You’re in a packed bar, you want to tell someone at the other side of the room something important. How loud do you have to shout and what are your chances of being heard? These are the good times. Do the same in an empty bar and you hardly have to whisper for someone to hear what you have to say. That’s a recession.
Customers are still there, just not in the numbers they used to be, but then, neither is your competition. So when you cut your marketing budget, did you do it in direct relation to the audience still left, or was it to hit a number an accountant wanted delivered across the board?
Accountants are lovely people (and we say this purely from a genuine, heartfelt standpoint that protects us from libel) but would you really let an Art Director have a go at your annual audit?Why is it that in the good times we passionately believe that marketing works and in a recession it suddenly doesn’t? It’s either on the investment side of your brain and balance sheet or the expenditure side, there’s a mile of difference and market factors shouldn’t decide which side it flips between.Cutting budgets takes little skill and even less imagination, adapting a strategy to take account of a lower spend takes great imagination, creativity and guts. Very few companies do this, which culls even more of your competitors from the arena of combat, surely?The role of any agency in harder times is to allow for this at a strategic level and in every brief issued that delivers that adaptive strategy. It calls for solutions that would never have been tried when business was booming, because there was no need for them. Just as there is no need now for lavish campaigns now that burn money.The role of a Marketer is to deliver growth against the market conditions, but deliver growth they always will. It can, and should, be measured against market trends, the competitor’s market share and be ahead of what a business in that sector is ‘expected’ to do. If an adaptive strategy takes all of this into account and delivers against the investment, where’s the cost in that? If it doesn’t, done blame marketing as a discipline, the strategy simply wasn’t good enough.A £5 million campaign advertising baked beans is fairly straight-forward, on condition you can afford it (you can, the market conditions must be pretty good for you to do so and the volume of customers spending must be available). Yet a truck load of baked beans dumped mysteriously overnight in Trafalgar Square will probably still get you on TV. Both have different costs that take into account the audience size available and the money required to get a healthy ROI from that audience.Interestingly, the population doesn’t shrink at all when interest rates go up, the consumer just stop spending as much. Did you have 100% of the entire audience already? Didn’t think so.So how do you take less, but from more people, many of who are not spending with you? How do you get a larger slice of a smaller pie? What else will your product or service do without wholesale investment? And what new markets could be available to you with a little lateral thinking?Lucozade used to ‘aid recovery’ in sick children. Then some bright spark noticed that the sport’s market was growing and the same ingredients were relevant to these consumers, even though the audience was completely different.The product didn’t change. Let me say that again, THE PRODUCT DIDN’T CHANGE. What transformed the brand was strategy, which in turn lead to different packaging, distribution, sales support and market intelligence. All of which should be considered part of marketing anyway.How much thinking did you do in order to convince people that it was a false economy before the cost cutting was imposed on you? How much are you doing now, when we all know that things are not going to bounce back within a fiscal year?Ironically, research shows that those who spend during a recession get a much better return once the market returns and a higher market share as a result. Those that top spending have to spend more to reach the same position they used to occupy. So how much are you really saving if you can stop working solely towards the year-end and concentrate on the lifetime of the company?So how much is all of this going to cost you? Well, if you’re nice to us we’ll be nice to you. We’re hardly going to make money if we don’t take a speculative approach now are we? You see, we changed our strategy ahead of the times and it’s really paid dividends.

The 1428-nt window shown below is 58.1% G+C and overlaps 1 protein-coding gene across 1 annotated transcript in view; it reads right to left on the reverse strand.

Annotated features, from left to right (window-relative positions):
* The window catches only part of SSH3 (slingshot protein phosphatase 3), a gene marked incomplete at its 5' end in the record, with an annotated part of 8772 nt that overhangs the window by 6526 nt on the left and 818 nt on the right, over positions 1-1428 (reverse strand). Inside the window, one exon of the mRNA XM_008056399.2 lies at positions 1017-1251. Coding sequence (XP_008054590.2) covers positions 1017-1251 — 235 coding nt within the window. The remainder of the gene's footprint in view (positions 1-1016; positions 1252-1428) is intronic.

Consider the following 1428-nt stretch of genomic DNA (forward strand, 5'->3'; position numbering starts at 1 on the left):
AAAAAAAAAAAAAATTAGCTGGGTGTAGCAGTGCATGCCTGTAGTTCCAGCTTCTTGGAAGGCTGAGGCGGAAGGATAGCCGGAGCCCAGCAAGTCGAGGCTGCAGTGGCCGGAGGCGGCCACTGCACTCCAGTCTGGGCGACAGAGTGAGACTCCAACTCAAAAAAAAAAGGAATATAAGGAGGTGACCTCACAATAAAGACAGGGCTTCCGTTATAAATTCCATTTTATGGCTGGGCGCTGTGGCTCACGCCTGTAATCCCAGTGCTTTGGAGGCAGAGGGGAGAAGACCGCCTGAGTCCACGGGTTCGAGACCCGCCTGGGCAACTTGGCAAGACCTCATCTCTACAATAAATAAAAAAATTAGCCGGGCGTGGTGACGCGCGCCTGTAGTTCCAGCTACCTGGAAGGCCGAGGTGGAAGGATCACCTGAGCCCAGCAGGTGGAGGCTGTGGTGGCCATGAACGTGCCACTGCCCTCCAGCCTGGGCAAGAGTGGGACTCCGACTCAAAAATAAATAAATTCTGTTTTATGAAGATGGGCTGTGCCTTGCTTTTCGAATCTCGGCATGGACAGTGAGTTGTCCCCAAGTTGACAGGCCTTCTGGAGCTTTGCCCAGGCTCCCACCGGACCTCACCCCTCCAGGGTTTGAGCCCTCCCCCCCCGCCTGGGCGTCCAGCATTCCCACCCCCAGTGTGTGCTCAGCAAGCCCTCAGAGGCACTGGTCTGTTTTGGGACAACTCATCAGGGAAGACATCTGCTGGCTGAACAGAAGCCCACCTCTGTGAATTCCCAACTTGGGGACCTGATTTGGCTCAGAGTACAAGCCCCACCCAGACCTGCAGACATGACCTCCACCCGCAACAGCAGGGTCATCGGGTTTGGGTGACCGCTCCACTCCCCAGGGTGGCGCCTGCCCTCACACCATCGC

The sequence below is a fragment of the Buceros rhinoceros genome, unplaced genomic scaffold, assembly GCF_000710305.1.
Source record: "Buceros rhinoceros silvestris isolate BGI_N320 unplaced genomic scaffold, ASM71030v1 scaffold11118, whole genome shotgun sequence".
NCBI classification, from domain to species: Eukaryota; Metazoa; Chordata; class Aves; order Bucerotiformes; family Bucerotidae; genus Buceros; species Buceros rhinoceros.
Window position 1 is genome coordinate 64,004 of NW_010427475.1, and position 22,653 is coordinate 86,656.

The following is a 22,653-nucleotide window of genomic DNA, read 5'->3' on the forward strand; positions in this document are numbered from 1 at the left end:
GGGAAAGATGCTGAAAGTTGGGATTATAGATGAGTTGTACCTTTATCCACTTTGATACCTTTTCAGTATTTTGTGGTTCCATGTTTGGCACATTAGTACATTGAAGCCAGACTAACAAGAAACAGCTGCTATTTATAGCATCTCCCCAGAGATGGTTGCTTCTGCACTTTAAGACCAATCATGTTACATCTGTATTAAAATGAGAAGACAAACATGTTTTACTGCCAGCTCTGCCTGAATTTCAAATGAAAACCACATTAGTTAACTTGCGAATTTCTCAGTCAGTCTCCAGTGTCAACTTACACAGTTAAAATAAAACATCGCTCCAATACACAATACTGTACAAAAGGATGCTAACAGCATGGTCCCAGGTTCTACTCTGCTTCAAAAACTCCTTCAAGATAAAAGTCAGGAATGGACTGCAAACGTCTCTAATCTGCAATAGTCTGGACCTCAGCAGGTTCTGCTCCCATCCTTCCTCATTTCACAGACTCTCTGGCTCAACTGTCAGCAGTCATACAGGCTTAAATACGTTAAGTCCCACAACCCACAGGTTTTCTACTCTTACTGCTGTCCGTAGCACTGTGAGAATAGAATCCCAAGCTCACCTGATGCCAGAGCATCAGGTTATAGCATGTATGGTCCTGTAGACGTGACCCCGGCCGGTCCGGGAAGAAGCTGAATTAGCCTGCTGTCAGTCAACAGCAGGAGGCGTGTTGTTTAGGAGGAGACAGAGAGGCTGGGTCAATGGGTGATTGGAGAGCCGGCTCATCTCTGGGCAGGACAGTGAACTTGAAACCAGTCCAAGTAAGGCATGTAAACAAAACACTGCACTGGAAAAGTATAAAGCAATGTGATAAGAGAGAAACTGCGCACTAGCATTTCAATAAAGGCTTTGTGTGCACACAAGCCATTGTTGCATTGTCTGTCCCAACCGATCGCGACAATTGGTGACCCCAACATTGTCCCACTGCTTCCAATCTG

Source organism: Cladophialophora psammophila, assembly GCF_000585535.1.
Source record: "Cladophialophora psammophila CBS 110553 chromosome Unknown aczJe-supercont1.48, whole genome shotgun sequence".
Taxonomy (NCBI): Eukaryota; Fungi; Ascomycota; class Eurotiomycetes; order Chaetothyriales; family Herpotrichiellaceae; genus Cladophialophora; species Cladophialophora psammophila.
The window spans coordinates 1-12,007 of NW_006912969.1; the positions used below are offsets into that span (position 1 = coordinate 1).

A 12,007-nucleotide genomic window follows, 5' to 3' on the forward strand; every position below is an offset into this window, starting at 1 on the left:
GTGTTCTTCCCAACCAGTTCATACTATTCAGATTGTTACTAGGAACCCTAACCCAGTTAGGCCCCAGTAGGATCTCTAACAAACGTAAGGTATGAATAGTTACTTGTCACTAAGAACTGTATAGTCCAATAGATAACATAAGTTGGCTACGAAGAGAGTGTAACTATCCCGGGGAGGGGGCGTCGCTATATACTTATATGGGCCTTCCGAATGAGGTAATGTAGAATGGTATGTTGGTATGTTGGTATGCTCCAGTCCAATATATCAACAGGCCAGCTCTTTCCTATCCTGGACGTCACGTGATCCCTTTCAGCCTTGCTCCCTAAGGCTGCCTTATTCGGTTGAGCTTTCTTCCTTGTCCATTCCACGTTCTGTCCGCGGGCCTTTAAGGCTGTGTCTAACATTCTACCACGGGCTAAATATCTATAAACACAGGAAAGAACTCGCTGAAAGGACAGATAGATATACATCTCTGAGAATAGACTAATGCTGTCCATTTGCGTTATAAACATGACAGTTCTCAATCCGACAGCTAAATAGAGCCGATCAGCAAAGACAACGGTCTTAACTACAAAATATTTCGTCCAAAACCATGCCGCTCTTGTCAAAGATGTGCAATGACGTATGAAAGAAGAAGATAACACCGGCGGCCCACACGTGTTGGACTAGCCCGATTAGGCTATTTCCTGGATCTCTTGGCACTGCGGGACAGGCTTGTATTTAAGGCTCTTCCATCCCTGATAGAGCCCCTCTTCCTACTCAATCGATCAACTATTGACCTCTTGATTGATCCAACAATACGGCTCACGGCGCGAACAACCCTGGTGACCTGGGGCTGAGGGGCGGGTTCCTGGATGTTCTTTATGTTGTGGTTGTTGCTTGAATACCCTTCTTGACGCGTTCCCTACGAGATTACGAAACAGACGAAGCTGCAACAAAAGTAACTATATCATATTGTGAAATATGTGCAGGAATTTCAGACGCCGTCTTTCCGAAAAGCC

This blog was written by Peter Clayton one of the team at Levy McCallum, our reperesentatives in Scotland and Ireland and first appeared on their blog –http://www.levymccallum.co.uk/blog/fri-09032012-1127am/if-things-are-bad-so-your-strategy